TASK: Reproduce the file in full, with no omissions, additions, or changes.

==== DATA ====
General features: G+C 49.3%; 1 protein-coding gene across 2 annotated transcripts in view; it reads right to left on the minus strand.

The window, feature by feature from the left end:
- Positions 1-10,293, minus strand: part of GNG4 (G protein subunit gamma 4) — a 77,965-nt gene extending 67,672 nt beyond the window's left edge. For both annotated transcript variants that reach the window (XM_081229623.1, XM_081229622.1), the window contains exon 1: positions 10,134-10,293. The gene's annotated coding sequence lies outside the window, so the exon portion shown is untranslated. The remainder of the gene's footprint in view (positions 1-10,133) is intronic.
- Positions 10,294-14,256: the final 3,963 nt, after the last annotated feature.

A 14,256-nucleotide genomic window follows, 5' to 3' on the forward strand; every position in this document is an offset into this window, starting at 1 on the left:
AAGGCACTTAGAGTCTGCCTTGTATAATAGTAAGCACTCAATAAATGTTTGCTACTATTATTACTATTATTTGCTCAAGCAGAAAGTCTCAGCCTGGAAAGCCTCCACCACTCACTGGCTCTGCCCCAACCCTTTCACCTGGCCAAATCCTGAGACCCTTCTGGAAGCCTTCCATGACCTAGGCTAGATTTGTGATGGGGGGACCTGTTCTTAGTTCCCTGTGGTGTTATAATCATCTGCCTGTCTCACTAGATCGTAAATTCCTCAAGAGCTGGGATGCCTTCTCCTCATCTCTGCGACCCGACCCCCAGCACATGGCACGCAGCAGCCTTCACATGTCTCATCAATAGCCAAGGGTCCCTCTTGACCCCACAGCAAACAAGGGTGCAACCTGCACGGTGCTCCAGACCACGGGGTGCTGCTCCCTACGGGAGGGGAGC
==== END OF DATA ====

General features: G+C 49.3%; 1 protein-coding gene across 2 annotated transcripts in view; it reads right to left on the minus strand.

The window, feature by feature from the left end:
- Positions 1-10,293, minus strand: part of GNG4 (G protein subunit gamma 4) — a 77,965-nt gene extending 67,672 nt beyond the window's left edge. For both annotated transcript variants that reach the window (XM_081229623.1, XM_081229622.1), the window contains exon 1: positions 10,134-10,293. The gene's annotated coding sequence lies outside the window, so the exon portion shown is untranslated. The remainder of the gene's footprint in view (positions 1-10,133) is intronic.
- Positions 10,294-14,256: the final 3,963 nt, after the last annotated feature.

A 14,256-nucleotide genomic window follows, 5' to 3' on the forward strand; every position in this document is an offset into this window, starting at 1 on the left:
AAGGCACTTAGAGTCTGCCTTGTATAATAGTAAGCACTCAATAAATGTTTGCTACTATTATTACTATTATTTGCTCAAGCAGAAAGTCTCAGCCTGGAAAGCCTCCACCACTCACTGGCTCTGCCCCAACCCTTTCACCTGGCCAAATCCTGAGACCCTTCTGGAAGCCTTCCATGACCTAGGCTAGATTTGTGATGGGGGGACCTGTTCTTAGTTCCCTGTGGTGTTATAATCATCTGCCTGTCTCACTAGATCGTAAATTCCTCAAGAGCTGGGATGCCTTCTCCTCATCTCTGCGACCCGACCCCCAGCACATGGCACGCAGCAGCCTTCACATGTCTCATCAATAGCCAAGGGTCCCTCTTGACCCCACAGCAAACAAGGGTGCAACCTGCACGGTGCTCCAGACCACGGGGTGCTGCTCCCTACGGGAGGGGAGC